Disability Discrimination Attorneys Beverly Hills & Rancho Cucamonga, CA
Mehtani Law Offices regularly represents employees in cases involving disability discrimination, harassment and retaliation. The firm has handled disability cases in both state and federal court, and brought claims under both state and federal law, including under the California Fair Employment and Housing Act (the “FEHA”) and Title VII of the Civil Rights Act of 1964, as amended (“Title VII”).
DISABILITY DISCRIMINATION IN BEVERLY HILLS & RANCHO CUCAMONGA
To bring a disability discrimination claim under California law, an employee must basically show that (i) the employee suffered an “adverse employment action” by his or her employer; (ii) that a “substantial motivating factor” for such action was the employee’s disability; and (iii) that the employee was harmed by the employer’s conduct.
As explained by the Judicial Council of California Jury Instructions, “’Adverse employment actions’ are not limited to ultimate actions such as termination or demotion. There is an adverse employment action if [name of defendant] has taken an action or engaged in a course or pattern of conduct that, taken as a whole, materially and adversely affected the terms, conditions, or privileges of [name of plaintiff]’s employment. An adverse employment action includes conduct that is reasonably likely to impair a reasonable employee’s job performance or prospects for advancement or promotion. However, minor or trivial actions or conduct that is not reasonably likely to do more than anger or upset an employee cannot constitute an adverse employment action.”
A “substantial motivating reason” is a reason that actually contributed to the applicable adverse employment action. While it must be more than a remote or trivial reason, it need not be the only reason motivating the applicable adverse employment action.
To bring a disability discrimination under Federal Law, the standards are similar but there are some differences. You should consult an employment attorney to discuss the differences and determine whether bringing state and/or federal gender discrimination claims makes sense in your particular situation.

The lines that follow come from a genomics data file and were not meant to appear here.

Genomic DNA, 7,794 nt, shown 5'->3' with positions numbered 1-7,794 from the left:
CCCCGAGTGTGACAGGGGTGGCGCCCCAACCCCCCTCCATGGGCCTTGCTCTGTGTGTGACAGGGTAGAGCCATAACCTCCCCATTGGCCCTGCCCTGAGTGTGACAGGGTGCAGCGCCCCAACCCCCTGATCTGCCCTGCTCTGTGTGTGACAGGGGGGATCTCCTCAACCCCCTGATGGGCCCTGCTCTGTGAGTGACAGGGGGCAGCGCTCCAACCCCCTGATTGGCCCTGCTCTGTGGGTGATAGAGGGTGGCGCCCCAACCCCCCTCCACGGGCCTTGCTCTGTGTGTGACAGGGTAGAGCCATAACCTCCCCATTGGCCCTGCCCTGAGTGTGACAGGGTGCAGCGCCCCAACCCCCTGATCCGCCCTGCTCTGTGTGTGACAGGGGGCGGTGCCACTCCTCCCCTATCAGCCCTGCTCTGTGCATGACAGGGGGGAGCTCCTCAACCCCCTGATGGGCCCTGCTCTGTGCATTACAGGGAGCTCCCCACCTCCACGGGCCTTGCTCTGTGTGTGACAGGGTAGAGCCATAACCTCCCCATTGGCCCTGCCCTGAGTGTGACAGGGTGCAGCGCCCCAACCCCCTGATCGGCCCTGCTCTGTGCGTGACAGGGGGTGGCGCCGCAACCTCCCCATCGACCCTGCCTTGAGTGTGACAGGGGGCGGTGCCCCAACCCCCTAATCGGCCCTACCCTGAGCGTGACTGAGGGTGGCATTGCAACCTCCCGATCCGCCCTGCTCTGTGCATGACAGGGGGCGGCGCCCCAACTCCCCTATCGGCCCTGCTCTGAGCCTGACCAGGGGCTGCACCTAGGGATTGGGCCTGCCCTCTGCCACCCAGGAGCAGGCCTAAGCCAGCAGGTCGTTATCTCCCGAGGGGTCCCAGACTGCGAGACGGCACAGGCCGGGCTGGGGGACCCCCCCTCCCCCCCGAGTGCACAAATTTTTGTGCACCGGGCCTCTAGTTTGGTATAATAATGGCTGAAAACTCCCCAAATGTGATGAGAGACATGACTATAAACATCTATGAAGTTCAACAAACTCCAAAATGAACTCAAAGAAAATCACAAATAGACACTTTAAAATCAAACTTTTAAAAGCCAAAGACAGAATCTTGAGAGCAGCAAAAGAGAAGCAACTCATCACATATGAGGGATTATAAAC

Importantly, in order to a condition to be deemed a “disability” under California law, the condition must “impair” a “major life function”. The standard is a bit more stringent under Federal law.
DISABILITY HARASSMENT IN BEVERLY HILLS & RANCHO CUCAMONGA
Disability harassment claims under California law require a showing that (i) the employee suffered either “severe” or “pervasive” mistreatment by another employee or group of employees; (ii) that a “substantial motivating reason” for the mistreatment is due to the employee’s disability; and (iii) that the employee was harmed by the employer’s conduct.
Importantly, there has to be a “nexus” or connection between the mistreatment and the employee’s disability. In other words, it is not enough to merely show that you had a disability and were mistreated; instead, you need to show that a “substantial motivating reason” for the mistreatment was your disability.
Mehtani Law Offices attorneys regularly litigate disability harassment cases. What we typically look for is direct or circumstantial evidence of disability harassment. For example, inappropriate or mean comments about an employee’s disability by a supervisor repeatedly on a daily basis over a period of time could be deemed harassment, depending on all of the facts and circumstances.
Harassment claims can often be highly particularized and you should consult with an attorney to determine whether you indeed have a harassment claim. Sometimes the conduct may be inappropriate or unprofessional but does not rise to the level of legal harassment. Other times the situation is quite clear, and other times it is gray. The attorneys at our Firm can review the specific facts of your situation and analyze whether they believe you have a harassment case.
DISABILITY RETALIATION IN BEVERLY HILLS & RANCHO CUCAMONGA
To bring a case for disability retaliation under California law, an employee must basically show that (i) the employee suffered an “adverse employment action” by his or her employer; (ii) that a “substantial motivating reason” for such adverse employment action was because the employee engaged in protected activity by protesting or refusing to participate in disability discrimination or other illegal conduct related to employees’ disability; and (iii) that the employee was harmed by the employer’s conduct.
Importantly, people often claim that they are being retaliated against but cannot evidence an actual “adverse employment action”. But without an adverse employment action, the employee cannot prove a case of retaliation.